the 2021 Tin House Workshop, Sarah’s writing has appeared in Barnstorm Journal, K’in
Literary Journal
, and Thin Air Online, among others. She writes and farms in the
mountains of Liguria, Italy and besides her family, Sarah spends her days amongst 65
goats, 4 dogs, 5 cats, 30-something ducks and chickens, and an ever-expanding number
of rabbits.

Leila Lois is a queer dancer and writer of Kurdish and Celtic heritage who has lived most of her life in Aotearoa. In her poems, Leila explores a personal sense of origin that, like the ocean, binds several landscapes and times, coming back to the idea that a timeless, boundless love pervades. Her publishing history includes Southerly Journal, Djed Press, NoD Literary Journal, Honey Lit Journal, Mayhem Journal, Lite Lit One, Bent Street Journal and Delving into Dance.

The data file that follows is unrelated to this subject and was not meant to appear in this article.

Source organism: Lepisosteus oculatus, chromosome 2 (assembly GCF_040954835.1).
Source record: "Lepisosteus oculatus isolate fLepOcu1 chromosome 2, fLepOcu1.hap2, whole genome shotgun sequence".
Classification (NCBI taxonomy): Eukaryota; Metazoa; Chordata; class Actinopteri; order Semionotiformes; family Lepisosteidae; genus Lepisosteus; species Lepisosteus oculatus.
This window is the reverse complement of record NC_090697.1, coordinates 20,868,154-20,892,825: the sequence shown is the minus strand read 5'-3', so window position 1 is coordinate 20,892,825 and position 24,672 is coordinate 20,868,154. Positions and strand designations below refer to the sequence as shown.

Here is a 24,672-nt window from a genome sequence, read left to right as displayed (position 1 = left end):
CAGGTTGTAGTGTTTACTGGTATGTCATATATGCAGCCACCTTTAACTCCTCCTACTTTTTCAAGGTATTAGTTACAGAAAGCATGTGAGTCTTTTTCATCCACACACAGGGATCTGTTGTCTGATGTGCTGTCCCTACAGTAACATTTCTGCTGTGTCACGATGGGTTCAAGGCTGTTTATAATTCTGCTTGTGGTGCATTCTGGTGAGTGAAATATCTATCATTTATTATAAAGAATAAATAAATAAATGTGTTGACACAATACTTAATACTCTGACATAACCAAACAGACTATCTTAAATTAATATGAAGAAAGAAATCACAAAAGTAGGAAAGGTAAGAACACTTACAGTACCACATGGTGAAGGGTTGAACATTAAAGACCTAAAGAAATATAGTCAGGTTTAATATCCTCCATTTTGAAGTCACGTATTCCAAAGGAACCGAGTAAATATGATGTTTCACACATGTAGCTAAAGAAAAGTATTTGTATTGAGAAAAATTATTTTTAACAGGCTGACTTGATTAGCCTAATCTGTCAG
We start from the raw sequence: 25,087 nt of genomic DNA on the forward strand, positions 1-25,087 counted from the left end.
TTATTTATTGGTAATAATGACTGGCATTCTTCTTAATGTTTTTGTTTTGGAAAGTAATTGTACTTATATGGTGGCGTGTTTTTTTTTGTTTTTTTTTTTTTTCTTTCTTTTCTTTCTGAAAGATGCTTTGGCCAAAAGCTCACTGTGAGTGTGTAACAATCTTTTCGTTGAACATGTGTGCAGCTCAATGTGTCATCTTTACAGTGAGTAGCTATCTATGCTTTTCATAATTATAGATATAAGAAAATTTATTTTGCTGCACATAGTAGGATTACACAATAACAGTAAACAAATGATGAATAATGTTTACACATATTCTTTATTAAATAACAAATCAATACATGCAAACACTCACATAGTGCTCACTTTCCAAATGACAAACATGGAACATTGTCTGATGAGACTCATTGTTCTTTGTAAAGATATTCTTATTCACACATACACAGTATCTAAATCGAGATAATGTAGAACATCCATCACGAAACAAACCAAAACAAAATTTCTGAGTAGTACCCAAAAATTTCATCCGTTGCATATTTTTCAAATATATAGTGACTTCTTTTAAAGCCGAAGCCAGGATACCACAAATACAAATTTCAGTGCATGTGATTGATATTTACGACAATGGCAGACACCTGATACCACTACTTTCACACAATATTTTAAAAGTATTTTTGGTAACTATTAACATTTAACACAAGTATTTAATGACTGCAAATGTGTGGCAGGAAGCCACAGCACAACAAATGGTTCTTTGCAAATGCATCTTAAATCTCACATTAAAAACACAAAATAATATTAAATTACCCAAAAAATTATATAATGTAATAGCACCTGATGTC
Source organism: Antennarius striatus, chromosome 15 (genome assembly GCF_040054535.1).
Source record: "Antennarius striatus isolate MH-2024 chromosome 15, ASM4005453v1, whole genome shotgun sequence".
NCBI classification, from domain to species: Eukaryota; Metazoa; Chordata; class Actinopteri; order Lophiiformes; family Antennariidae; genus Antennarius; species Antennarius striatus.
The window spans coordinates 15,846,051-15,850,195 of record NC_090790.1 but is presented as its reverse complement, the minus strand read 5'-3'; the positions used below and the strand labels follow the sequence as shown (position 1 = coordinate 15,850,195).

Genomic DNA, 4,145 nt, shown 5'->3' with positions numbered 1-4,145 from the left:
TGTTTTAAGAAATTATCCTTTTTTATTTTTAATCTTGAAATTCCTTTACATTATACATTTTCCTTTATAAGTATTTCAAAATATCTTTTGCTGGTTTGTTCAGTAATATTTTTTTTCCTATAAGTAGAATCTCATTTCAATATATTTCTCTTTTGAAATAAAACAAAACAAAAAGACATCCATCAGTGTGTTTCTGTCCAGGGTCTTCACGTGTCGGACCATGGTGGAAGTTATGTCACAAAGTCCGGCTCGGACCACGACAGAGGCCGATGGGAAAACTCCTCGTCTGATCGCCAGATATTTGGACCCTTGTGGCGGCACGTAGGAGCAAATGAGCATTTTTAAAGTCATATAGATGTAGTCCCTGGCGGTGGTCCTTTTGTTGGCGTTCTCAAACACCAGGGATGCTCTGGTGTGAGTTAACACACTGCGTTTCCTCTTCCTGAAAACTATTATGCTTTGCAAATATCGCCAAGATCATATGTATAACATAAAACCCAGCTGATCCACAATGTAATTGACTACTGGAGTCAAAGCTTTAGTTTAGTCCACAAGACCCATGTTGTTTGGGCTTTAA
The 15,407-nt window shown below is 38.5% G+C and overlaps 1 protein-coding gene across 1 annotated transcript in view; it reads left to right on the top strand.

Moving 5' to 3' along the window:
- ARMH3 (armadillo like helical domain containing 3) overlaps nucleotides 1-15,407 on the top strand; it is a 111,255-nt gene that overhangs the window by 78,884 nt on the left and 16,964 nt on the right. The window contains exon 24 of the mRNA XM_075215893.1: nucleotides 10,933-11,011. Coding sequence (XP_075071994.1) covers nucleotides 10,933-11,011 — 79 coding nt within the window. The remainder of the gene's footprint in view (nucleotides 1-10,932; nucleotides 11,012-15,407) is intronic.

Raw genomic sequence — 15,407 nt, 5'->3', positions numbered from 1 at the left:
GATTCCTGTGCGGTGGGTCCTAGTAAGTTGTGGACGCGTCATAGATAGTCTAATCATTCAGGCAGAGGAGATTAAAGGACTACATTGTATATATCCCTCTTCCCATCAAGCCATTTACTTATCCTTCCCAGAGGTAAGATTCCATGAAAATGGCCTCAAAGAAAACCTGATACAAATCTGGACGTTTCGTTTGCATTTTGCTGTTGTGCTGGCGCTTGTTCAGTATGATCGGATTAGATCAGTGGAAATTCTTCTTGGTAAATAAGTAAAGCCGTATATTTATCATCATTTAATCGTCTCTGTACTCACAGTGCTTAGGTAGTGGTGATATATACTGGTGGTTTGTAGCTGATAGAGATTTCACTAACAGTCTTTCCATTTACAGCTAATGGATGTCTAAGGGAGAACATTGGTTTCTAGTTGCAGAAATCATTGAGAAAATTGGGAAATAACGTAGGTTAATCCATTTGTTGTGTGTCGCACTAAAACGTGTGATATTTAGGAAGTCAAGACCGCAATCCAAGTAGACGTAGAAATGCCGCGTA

Joshua Lovett (he/him) was quite bored working full-time as a chemical engineer. To compensate, he began writing wherever and whenever he could, and eagerly awaited the day he would be fired. He has since rebalanced his relationship with work and has even dared to develop hobbies. Writing remains, however, a compulsion. This will be his first time appearing in Glint.

Finley J. MacDonald started writing as a high-school dropout.  Throughout his youth, he worked construction jobs and in feedlots, washed dishes, hitchhiked, served the developmentally disabled, cut meat, bagged groceries, washed machinery, sold vacuum cleaners, sheared sheep, and got a degree in English.  He moved to China, where he married a Chinese princess.  He lives in a 29th floor flat overlooking the South China Sea and has a daughter named Molly (茉莉) who speaks English with some reluctance.  His work has been published in Anomaly, Menacing Hedge, Queen Mob’s Tea House, Crack the Spine, Lotus Eater, Nude Bruce Review, Hungry Chimera, Slippage Lit, Near to the Knuckle, Embodied EffigiesDance macabre, and Shanghai Literary Review.